HOKA ONE ONE
Monday, July 2, 2018
Everything about the Western States 100-Mile Endurance Run sounds absolutely daunting. From the starting line in Squaw Valley, the first few miles ascend steeply to a lung-heaving elevation of 8,713 feet. Then there is a long, grueling, uneven descent in rugged, remote terrain. Along the way, temperatures usually soar above 100 degrees. There are creek and river crossings (wet feet = blisters). If it takes you more than 30 hours to reach the finish line in the town of Auburn, you will not be recognized in the race results.
Yet in the growing population of runners who want to try distances beyond the marathon, thousands of them covet the opportunity to be one of the 369 people allowed to enter the Western States Run each year.
Its lore goes back to 1974, when one Gordy Ainsleigh decided to assay the Western States Trail Ride on foot rather than riding a horse. That led to the establishment of the first official Western States Run, the world’s oldest 100-mile trail race, in 1977.
“It’s the number-one bucket list item for ultra-runners,” said Kris Brown.
Nick Presniakov described it as “our Super Bowl, our Wimbledon.”
“For us, it’s like Boston for marathoners,” said Dave Odell.
Brown, Presniakov, and Odell — men of Santa Barbara’s devoted ultra-running community — all beat the odds to get into this year’s June 23-24 race. Their names were picked in a lottery of almost 5,000 qualified runners.
Then there’s Kate Elliott, who took up trail running here three years ago. “It sounded like a cool race,” she said when she heard about the Western States. She went out and entered a 100k (62-mile) race in Malibu last February. By finishing as the second woman, she won a “Golden Ticket” to the Western States.
The race started in the Sierra at 5 a.m. on Saturday. The four Santa Barbara runners streamed over the passes and into the canyons with some 75 international entries and elite ultra-runners from high-altitude training grounds in Colorado and northern Arizona.
When they finished on the Placer High School track that night and the following morning, their achievements were startling:
• Brown came in 10th in a time of 17 hours, 20 minutes, 9 seconds.
• Elliott was the 10th female finisher and 33rd overall in 20:04:38.
• Presniakov was 39th in 20:36:22. He, Brown, and Elliott were awarded silver buckles for breaking 24 hours.
• Odell, one of the older runners at 51, beat the deadline by almost three hours in 27:14:23 to earn a bronze buckle. He was 182nd of 299 finishers.
By virtue of their top-10 performances, Brown and Elliott both earned spots in next year’s Western States race. Both said they’d do it again.
They all suffered to some degree. “I absolutely had dark moments,” said Brown, a 29-year-old restaurateur who, as a track runner at Claremont McKenna College, was “just slow enough not to do interviews.”
Brown was a runaway winner of the Santa Barbara 35-Mile Nine Trails Endurance Run when it was last contested in March 2017 (much of the route was devastated by fire and flood last December and January). Elliott finished third in that race.
In a 100-mile race, Brown said, “The hardest part is staying within yourself. Most people push themselves too hard. It’s about managing your speed and your effort relative to what your body can handle. You have highs where you think you’ll never feel bad again, and lows where you feel there’s no way you can get out of it.”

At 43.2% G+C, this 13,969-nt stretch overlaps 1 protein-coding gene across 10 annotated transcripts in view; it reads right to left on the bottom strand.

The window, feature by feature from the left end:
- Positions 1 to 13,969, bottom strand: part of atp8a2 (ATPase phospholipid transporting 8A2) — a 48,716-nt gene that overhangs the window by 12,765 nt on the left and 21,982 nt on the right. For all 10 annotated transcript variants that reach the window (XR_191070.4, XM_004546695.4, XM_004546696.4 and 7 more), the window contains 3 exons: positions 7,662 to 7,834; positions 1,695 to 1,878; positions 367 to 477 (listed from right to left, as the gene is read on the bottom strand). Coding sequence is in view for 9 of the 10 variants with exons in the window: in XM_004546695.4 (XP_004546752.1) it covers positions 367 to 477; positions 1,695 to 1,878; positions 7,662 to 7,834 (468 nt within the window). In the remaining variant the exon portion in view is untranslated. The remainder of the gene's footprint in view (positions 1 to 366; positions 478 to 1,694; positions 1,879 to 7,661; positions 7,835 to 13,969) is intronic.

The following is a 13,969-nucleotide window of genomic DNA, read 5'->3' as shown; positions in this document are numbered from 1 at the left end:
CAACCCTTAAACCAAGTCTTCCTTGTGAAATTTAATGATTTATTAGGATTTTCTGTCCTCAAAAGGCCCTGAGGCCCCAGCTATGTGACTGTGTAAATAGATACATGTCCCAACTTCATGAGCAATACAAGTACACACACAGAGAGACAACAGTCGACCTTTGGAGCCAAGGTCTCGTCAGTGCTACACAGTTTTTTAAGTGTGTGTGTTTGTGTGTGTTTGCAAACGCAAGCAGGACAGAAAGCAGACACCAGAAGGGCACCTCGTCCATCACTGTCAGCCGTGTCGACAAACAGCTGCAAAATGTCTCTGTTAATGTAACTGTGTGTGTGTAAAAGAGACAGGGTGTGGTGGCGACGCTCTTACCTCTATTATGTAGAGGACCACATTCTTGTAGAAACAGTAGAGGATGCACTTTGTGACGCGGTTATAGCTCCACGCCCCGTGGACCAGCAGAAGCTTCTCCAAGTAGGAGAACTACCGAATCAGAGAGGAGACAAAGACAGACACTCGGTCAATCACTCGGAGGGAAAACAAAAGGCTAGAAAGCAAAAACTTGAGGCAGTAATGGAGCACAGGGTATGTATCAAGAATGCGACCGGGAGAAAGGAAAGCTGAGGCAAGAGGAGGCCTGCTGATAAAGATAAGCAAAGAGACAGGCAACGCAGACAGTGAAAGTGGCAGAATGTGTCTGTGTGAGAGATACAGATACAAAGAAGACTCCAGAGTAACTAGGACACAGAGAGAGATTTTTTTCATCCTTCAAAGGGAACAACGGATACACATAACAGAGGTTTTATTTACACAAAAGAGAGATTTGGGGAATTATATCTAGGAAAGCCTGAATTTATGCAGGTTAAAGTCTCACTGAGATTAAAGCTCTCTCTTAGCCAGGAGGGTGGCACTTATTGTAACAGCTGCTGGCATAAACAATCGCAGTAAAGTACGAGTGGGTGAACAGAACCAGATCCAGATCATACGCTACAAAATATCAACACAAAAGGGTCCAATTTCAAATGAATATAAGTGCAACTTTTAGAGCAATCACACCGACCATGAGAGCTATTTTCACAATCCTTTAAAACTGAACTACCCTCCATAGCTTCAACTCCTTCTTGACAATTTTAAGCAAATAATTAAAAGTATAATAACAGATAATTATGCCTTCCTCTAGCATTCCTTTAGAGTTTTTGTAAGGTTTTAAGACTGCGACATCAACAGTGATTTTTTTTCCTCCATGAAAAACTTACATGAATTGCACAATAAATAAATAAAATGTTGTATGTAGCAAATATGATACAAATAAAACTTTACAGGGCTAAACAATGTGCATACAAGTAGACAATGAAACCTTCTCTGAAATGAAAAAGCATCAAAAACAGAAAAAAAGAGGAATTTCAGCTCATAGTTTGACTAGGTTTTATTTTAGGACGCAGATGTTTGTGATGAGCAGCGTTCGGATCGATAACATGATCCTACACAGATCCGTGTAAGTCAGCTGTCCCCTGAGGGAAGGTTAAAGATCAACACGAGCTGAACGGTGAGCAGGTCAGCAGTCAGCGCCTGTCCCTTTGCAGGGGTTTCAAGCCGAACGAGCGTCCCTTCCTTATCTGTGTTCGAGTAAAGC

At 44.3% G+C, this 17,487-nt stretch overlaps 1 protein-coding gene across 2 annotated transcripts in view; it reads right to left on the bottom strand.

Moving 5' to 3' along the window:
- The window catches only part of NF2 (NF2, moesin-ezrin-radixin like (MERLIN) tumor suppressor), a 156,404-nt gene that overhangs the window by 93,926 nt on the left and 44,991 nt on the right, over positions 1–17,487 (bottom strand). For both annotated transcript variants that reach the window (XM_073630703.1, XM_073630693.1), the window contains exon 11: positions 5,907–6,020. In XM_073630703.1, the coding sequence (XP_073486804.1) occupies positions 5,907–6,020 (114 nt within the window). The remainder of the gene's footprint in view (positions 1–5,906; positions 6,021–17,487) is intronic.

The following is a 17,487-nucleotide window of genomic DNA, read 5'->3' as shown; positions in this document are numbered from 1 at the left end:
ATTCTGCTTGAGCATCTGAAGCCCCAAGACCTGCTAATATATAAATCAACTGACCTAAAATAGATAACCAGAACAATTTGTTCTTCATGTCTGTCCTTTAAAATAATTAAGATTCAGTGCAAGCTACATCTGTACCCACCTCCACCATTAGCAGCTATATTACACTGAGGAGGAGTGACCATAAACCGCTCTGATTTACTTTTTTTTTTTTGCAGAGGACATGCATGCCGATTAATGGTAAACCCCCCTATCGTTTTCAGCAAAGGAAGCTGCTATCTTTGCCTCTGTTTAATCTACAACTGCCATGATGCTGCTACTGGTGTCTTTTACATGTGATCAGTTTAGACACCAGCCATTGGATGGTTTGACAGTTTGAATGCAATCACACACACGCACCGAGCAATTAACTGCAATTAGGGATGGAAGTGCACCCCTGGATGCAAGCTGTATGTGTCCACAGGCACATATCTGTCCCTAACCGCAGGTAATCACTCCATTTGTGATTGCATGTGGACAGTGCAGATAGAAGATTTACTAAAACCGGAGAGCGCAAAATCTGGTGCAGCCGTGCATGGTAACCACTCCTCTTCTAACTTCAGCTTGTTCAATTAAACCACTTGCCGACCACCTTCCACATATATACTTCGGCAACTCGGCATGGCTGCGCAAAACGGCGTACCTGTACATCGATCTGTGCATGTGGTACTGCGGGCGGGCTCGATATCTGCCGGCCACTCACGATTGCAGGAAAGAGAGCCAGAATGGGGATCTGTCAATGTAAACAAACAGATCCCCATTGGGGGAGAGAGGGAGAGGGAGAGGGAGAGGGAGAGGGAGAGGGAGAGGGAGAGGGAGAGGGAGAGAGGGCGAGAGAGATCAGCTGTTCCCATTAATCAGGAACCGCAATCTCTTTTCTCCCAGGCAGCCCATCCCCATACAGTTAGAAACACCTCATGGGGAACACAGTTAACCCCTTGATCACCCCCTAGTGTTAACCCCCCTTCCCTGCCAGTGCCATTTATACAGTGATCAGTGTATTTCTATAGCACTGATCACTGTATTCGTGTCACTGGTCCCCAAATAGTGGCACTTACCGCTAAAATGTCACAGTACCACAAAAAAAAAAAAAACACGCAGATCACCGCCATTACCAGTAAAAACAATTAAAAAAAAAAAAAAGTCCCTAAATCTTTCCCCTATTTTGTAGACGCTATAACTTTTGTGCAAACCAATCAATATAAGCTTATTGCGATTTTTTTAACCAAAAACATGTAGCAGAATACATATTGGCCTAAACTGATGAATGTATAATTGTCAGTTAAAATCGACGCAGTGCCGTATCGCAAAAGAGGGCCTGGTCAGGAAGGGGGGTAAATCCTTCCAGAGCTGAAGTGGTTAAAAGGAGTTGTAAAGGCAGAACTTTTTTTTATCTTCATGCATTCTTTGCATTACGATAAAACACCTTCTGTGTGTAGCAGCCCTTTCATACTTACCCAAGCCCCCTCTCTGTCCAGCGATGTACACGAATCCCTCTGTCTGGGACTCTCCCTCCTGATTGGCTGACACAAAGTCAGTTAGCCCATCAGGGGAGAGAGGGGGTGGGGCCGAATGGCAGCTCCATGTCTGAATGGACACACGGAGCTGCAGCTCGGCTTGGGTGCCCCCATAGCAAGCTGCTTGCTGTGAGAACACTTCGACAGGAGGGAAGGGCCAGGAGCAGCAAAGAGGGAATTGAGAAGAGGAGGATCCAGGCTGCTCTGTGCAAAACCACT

Elliott, 32, was laid up by the tear of an ankle tendon a couple of months before the Western States race. “Maybe the rest was what I needed, what my head needed,” she said. “I wanted to run even more. I was grateful. Whatever happened, I was going to be happy.”
Declaring that “running has been my therapy since I was a child,” the Connecticut native found her bliss in Santa Barbara after making what she thought would be a temporary move in 2015. She got a job with S.B. Running. Both she and Brown are sponsored by rabbit, a running apparel company.
Elliott said her experience two weeks ago went beyond the basics. “Besides how to run, how to pace yourself, how to eat, it brought meaning to life: how to persevere and stay optimistic,” she said. “Longer and harder doesn’t mean it’s impossible. It’s much clearer to me that if I want to do something, there’s nothing to be afraid of.”
Presniakov, 38, is a commercial photographer who “used to surf a lot” but was discouraged by the crowds. The UCSB grad took up ultra-running three years ago. “You can go for hours without seeing other people,” he said.
Odell, the athletic director at Westmont College, is becoming legendary for his long runs. He has done four 100-milers in the past four years, all the more remarkable because his colon was removed two decades ago.
“I’m so proud of Kris, Kate, and Nick,” Odell said. “Santa Barbara has become a place of significance in trail running.” He remembered the time he and his wife, DeAnna Odell, took Elliott on a 20-mile run two years ago. “It was the first time she’d run that far,” he said. “She’s the nicest, sweetest girl you’d ever meet, but she has a competitive streak. She’s calm and professional in the way she goes about racing.”
Elliott had to pick off three other women late in last week’s race to finish in the top 10. Brown also improved his position in the latter stages of the race. “If you finish at all, you’re going to find yourself moving up,” Brown said. “Historically, there’s a lot of carnage.”